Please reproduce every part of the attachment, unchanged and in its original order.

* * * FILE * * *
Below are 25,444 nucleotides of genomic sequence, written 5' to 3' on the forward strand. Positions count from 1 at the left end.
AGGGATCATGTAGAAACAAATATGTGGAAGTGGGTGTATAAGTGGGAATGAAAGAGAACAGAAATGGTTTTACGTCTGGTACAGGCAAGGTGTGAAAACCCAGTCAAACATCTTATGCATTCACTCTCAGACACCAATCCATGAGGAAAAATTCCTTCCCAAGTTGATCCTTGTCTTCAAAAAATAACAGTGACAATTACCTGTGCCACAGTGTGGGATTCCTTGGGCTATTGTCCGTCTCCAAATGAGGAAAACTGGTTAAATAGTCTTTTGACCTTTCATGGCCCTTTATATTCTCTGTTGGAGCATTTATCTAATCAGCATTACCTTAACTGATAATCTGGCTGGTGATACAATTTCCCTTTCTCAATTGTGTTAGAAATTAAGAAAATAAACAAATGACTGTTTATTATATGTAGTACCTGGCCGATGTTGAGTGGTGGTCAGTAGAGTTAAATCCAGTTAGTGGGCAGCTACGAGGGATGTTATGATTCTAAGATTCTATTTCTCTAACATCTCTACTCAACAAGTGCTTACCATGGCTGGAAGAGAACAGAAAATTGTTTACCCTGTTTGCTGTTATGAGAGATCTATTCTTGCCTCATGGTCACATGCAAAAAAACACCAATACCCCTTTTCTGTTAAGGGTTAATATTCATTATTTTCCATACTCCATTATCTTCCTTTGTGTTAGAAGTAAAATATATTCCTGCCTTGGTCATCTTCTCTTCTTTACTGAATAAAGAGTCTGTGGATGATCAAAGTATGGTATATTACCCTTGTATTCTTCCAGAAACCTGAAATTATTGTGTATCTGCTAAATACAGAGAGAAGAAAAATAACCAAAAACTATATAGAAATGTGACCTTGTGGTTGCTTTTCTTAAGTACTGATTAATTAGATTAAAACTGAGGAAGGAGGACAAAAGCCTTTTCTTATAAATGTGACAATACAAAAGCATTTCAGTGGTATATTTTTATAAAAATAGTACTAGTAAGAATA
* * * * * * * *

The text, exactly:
Below are 25,444 nucleotides of genomic sequence, written 5' to 3' on the forward strand. Positions count from 1 at the left end.
AGGGATCATGTAGAAACAAATATGTGGAAGTGGGTGTATAAGTGGGAATGAAAGAGAACAGAAATGGTTTTACGTCTGGTACAGGCAAGGTGTGAAAACCCAGTCAAACATCTTATGCATTCACTCTCAGACACCAATCCATGAGGAAAAATTCCTTCCCAAGTTGATCCTTGTCTTCAAAAAATAACAGTGACAATTACCTGTGCCACAGTGTGGGATTCCTTGGGCTATTGTCCGTCTCCAAATGAGGAAAACTGGTTAAATAGTCTTTTGACCTTTCATGGCCCTTTATATTCTCTGTTGGAGCATTTATCTAATCAGCATTACCTTAACTGATAATCTGGCTGGTGATACAATTTCCCTTTCTCAATTGTGTTAGAAATTAAGAAAATAAACAAATGACTGTTTATTATATGTAGTACCTGGCCGATGTTGAGTGGTGGTCAGTAGAGTTAAATCCAGTTAGTGGGCAGCTACGAGGGATGTTATGATTCTAAGATTCTATTTCTCTAACATCTCTACTCAACAAGTGCTTACCATGGCTGGAAGAGAACAGAAAATTGTTTACCCTGTTTGCTGTTATGAGAGATCTATTCTTGCCTCATGGTCACATGCAAAAAAACACCAATACCCCTTTTCTGTTAAGGGTTAATATTCATTATTTTCCATACTCCATTATCTTCCTTTGTGTTAGAAGTAAAATATATTCCTGCCTTGGTCATCTTCTCTTCTTTACTGAATAAAGAGTCTGTGGATGATCAAAGTATGGTATATTACCCTTGTATTCTTCCAGAAACCTGAAATTATTGTGTATCTGCTAAATACAGAGAGAAGAAAAATAACCAAAAACTATATAGAAATGTGACCTTGTGGTTGCTTTTCTTAAGTACTGATTAATTAGATTAAAACTGAGGAAGGAGGACAAAAGCCTTTTCTTATAAATGTGACAATACAAAAGCATTTCAGTGGTATATTTTTATAAAAATAGTACTAGTAAGAATA